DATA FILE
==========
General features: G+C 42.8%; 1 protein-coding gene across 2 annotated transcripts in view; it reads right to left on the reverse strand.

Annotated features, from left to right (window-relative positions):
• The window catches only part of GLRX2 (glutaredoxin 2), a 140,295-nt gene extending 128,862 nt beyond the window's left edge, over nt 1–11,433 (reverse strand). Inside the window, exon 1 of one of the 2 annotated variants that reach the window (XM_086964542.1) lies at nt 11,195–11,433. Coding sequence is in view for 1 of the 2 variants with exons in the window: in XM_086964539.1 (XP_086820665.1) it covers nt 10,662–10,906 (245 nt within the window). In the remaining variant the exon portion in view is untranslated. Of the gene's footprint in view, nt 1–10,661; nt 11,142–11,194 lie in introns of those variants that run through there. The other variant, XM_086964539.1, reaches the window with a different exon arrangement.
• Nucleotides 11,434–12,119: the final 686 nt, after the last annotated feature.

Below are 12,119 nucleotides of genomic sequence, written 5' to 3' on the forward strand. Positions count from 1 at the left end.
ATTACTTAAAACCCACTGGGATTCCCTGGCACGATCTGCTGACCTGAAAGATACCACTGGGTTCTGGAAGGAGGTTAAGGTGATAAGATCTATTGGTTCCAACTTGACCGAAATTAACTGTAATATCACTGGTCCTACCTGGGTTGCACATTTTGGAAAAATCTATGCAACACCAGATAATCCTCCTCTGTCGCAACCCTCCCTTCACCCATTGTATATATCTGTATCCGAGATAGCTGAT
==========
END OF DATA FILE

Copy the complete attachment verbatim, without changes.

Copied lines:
General features: G+C 42.8%; 1 protein-coding gene across 2 annotated transcripts in view; it reads right to left on the reverse strand.

Annotated features, from left to right (window-relative positions):
• The window catches only part of GLRX2 (glutaredoxin 2), a 140,295-nt gene extending 128,862 nt beyond the window's left edge, over nt 1–11,433 (reverse strand). Inside the window, exon 1 of one of the 2 annotated variants that reach the window (XM_086964542.1) lies at nt 11,195–11,433. Coding sequence is in view for 1 of the 2 variants with exons in the window: in XM_086964539.1 (XP_086820665.1) it covers nt 10,662–10,906 (245 nt within the window). In the remaining variant the exon portion in view is untranslated. Of the gene's footprint in view, nt 1–10,661; nt 11,142–11,194 lie in introns of those variants that run through there. The other variant, XM_086964539.1, reaches the window with a different exon arrangement.
• Nucleotides 11,434–12,119: the final 686 nt, after the last annotated feature.

Below are 12,119 nucleotides of genomic sequence, written 5' to 3' on the forward strand. Positions count from 1 at the left end.
ATTACTTAAAACCCACTGGGATTCCCTGGCACGATCTGCTGACCTGAAAGATACCACTGGGTTCTGGAAGGAGGTTAAGGTGATAAGATCTATTGGTTCCAACTTGACCGAAATTAACTGTAATATCACTGGTCCTACCTGGGTTGCACATTTTGGAAAAATCTATGCAACACCAGATAATCCTCCTCTGTCGCAACCCTCCCTTCACCCATTGTATATATCTGTATCCGAGATAGCTGAT